Erin Conlisk, Ph.D.
As a quantitative ecologist and conservation biologist, Erin Conlisk integrates field experiments with quantitative techniques to understand California plant and wildlife responses to climate change, land-use change, and their interactions with changing wildfire regimes. Her research ranges from applied land management to academic ecology and is typically multidisciplinary, focusing on conservation co-benefits in socio-ecological systems. Currently, Erin is interested in using empirically-driven vegetation and wildfire simulation modeling to understand the influence of climate change, urban development, and forest management on California wildfire risk.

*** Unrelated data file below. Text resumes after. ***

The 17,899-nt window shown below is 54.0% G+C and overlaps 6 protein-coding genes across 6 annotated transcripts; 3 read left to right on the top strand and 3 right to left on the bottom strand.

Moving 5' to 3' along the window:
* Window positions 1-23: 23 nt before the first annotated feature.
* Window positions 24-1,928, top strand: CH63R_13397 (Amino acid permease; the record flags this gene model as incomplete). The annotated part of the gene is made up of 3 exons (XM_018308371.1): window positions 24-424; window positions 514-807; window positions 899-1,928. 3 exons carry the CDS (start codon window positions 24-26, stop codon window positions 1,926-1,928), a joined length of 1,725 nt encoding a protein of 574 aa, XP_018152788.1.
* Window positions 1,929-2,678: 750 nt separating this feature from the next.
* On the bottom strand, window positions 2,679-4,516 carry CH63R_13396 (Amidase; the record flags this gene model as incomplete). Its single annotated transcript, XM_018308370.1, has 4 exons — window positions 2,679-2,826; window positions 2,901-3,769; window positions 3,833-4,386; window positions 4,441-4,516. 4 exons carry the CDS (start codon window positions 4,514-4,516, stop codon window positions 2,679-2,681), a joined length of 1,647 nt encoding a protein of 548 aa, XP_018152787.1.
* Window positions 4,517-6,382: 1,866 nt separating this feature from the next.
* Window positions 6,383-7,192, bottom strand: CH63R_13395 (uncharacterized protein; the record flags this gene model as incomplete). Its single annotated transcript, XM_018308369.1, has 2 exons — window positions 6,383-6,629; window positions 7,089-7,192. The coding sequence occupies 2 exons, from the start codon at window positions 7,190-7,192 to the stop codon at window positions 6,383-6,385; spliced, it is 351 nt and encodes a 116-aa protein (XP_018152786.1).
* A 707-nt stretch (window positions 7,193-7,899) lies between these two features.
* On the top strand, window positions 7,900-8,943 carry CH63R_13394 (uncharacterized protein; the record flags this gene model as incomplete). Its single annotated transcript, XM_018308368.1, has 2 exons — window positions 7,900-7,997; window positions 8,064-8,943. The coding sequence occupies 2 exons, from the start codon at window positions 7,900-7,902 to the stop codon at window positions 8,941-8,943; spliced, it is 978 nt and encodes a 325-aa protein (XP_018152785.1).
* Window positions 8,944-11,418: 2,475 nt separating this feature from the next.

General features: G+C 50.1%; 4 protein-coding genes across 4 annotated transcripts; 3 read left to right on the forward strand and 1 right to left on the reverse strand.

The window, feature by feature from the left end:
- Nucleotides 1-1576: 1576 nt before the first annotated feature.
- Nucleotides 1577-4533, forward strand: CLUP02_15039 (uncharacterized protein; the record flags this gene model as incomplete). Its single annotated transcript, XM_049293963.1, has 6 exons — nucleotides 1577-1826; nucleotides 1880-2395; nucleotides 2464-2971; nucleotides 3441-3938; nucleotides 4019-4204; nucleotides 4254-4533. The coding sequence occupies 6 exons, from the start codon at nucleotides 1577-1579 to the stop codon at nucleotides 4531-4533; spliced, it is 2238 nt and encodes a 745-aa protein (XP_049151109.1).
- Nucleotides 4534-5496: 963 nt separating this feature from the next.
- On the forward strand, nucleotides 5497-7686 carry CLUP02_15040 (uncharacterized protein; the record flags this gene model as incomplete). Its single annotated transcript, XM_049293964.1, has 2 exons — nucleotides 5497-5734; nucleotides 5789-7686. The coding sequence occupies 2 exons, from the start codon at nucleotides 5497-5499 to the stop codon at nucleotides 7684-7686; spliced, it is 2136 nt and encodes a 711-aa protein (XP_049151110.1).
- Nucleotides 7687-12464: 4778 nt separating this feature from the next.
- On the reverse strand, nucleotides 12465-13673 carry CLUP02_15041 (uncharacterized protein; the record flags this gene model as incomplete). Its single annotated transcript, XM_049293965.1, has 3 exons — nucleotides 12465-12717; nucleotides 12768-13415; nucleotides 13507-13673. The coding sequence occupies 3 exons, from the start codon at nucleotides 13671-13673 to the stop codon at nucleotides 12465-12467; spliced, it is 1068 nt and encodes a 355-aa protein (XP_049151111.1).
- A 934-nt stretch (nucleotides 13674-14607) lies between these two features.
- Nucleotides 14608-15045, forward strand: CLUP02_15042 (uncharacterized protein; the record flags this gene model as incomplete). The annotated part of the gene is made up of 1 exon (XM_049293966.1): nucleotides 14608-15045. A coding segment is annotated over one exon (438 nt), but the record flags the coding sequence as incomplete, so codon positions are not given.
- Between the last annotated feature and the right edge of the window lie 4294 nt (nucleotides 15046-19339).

Previously, Erin has used vegetation simulation models to understand the impacts of wildfire, examined satellite data to support waterbird management in the Central Valley of California, modeled landscape connectivity for iconic wildlife in Southern California, created mechanistic models of species’ distributions and abundances, analyzed data from a treeline warming experiment, and worked in the social sciences with an emphasis on educational equity and environmental justice. When Erin is not working you will find her getting outdoors, talking to young people about newfangled things they didn’t have in her day, and combining these two pastimes.